Costa Rica has expanded the list of countries and U.S. states from which it will welcome tourists in October, Tourism Minister Gustavo Segura announced Thursday.
As of October 1, Costa Rica will add Ohio to its list of authorized states. The Buckeye State joins the following approved U.S. states:
- Currently authorized: Connecticut, Maine, Maryland, New Hampshire, New Jersey, New York, Vermont, Virginia (and Washington, D.C.), Arizona, Colorado, Massachusetts, Michigan, New Mexico, Oregon, Pennsylvania, Rhode Island, Washington and Wyoming.
- Authorized as of Oct. 1, 2020: California, Ohio.
In addition, Costa Rica added two more countries to its authorized list for October: Mexico and Jamaica. They join more than 40 nations, including Canada and those in the EU, whose residents are allowed to visit Costa Rica. (Click here for the full list.)
Mexico is the country from which the third-most tourists visit Costa Rica. According to Tourism Board (ICT) data, 97,000 Mexicans visited the country in 2019, trailing only the United States and Canada.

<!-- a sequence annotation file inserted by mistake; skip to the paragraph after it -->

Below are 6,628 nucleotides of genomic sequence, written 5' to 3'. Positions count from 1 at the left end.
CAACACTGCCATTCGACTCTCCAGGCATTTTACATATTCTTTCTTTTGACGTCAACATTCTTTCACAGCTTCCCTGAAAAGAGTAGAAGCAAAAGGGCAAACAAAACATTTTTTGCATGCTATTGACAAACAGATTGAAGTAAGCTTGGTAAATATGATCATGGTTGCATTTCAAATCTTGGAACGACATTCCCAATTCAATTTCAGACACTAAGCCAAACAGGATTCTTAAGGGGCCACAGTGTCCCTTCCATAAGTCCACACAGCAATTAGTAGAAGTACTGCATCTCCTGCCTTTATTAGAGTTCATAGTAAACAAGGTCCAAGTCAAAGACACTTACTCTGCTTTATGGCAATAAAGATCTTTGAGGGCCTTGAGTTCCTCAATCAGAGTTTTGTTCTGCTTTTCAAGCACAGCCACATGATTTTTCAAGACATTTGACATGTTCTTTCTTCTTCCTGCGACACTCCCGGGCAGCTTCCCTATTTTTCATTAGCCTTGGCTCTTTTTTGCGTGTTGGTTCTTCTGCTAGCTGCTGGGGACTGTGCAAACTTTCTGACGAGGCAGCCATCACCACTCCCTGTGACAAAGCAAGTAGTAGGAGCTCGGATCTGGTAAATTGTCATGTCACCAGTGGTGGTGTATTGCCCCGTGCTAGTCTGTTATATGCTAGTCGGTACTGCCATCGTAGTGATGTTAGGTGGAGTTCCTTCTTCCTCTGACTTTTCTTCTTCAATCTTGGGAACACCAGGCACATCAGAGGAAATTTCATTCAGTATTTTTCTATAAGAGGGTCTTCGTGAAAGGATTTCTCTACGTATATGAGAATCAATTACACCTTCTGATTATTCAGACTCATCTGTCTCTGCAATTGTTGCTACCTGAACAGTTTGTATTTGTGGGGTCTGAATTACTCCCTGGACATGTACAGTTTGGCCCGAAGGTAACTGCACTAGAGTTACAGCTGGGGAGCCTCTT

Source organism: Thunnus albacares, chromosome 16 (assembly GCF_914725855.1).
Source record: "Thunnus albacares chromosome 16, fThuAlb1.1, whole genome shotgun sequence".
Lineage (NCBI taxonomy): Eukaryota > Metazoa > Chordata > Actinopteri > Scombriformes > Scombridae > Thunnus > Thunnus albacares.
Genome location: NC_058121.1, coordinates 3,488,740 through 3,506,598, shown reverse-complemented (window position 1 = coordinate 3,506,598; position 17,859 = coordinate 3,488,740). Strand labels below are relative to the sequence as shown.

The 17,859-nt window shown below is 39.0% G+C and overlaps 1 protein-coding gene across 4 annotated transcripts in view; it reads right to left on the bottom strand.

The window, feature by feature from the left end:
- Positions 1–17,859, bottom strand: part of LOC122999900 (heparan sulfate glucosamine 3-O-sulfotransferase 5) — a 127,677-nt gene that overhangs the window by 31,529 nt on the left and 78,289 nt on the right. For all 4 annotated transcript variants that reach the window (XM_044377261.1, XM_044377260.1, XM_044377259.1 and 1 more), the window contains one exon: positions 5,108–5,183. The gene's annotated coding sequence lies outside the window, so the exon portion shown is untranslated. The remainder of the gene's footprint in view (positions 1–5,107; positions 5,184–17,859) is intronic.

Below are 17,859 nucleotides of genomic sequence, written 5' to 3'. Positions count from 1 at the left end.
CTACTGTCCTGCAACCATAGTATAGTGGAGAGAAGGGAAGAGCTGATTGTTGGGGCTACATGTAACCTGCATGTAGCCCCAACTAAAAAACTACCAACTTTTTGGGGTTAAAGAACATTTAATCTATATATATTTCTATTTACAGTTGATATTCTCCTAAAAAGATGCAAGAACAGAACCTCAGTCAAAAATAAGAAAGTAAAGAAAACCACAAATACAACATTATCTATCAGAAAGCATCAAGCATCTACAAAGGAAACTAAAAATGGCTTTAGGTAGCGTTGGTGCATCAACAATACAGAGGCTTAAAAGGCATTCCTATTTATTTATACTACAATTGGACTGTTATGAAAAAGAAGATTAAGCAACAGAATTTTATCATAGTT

Segura said that while welcoming tourists is a “controlled risk,” to date, no visitors have tested positive for the coronavirus while in Costa Rica.
“The gradual mechanism that we have followed allows us to put our protocols to the test,” Segura said.
Requirements for tourists to enter Costa Rica
- All people entering Costa Rica must complete the digital epidemiological form. This is known as the “Health Pass” or “Pase de Salud.” Click here for a link to the form.
- Tourists must obtain a negative PCR coronavirus test. The sample for this test must have been taken at most 72 hours before the flight to Costa Rica.
- Tourists must purchase travel insurance that covers accommodation in case of quarantine and medical expenses due to COVID-19. This policy can be international or purchased from Costa Rican insurers.
- Tourists from the United States must demonstrate, via their driver’s license or State ID, that they live in one of the authorized states.
Visitors can fly to Costa Rica with a layover in a non-authorized state or country, as long as the layover is shorter than 18 hours and the passengers don’t leave the airport.